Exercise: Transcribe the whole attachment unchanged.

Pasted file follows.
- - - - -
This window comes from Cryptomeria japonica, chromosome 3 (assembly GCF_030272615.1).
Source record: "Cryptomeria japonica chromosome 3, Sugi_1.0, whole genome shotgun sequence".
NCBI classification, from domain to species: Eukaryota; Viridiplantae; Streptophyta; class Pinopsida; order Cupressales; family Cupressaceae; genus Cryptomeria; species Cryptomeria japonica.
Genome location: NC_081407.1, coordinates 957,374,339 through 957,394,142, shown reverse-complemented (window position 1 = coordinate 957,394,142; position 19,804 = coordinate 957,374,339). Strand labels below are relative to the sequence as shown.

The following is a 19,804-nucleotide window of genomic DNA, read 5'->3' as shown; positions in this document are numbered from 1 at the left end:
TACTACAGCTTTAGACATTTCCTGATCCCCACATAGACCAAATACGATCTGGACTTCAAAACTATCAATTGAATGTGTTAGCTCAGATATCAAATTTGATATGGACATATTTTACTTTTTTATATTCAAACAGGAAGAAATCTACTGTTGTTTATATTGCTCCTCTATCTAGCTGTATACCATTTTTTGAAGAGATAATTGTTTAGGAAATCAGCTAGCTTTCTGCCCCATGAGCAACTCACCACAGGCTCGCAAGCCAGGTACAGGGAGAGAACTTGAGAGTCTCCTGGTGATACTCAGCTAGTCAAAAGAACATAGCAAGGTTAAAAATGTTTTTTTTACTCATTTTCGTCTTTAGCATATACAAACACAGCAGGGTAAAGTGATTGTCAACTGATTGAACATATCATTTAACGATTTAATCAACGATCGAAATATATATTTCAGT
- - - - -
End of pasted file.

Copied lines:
This window comes from Cryptomeria japonica, chromosome 3 (assembly GCF_030272615.1).
Source record: "Cryptomeria japonica chromosome 3, Sugi_1.0, whole genome shotgun sequence".
NCBI classification, from domain to species: Eukaryota; Viridiplantae; Streptophyta; class Pinopsida; order Cupressales; family Cupressaceae; genus Cryptomeria; species Cryptomeria japonica.
Genome location: NC_081407.1, coordinates 957,374,339 through 957,394,142, shown reverse-complemented (window position 1 = coordinate 957,394,142; position 19,804 = coordinate 957,374,339). Strand labels below are relative to the sequence as shown.

The following is a 19,804-nucleotide window of genomic DNA, read 5'->3' as shown; positions in this document are numbered from 1 at the left end:
TACTACAGCTTTAGACATTTCCTGATCCCCACATAGACCAAATACGATCTGGACTTCAAAACTATCAATTGAATGTGTTAGCTCAGATATCAAATTTGATATGGACATATTTTACTTTTTTATATTCAAACAGGAAGAAATCTACTGTTGTTTATATTGCTCCTCTATCTAGCTGTATACCATTTTTTGAAGAGATAATTGTTTAGGAAATCAGCTAGCTTTCTGCCCCATGAGCAACTCACCACAGGCTCGCAAGCCAGGTACAGGGAGAGAACTTGAGAGTCTCCTGGTGATACTCAGCTAGTCAAAAGAACATAGCAAGGTTAAAAATGTTTTTTTTACTCATTTTCGTCTTTAGCATATACAAACACAGCAGGGTAAAGTGATTGTCAACTGATTGAACATATCATTTAACGATTTAATCAACGATCGAAATATATATTTCAGT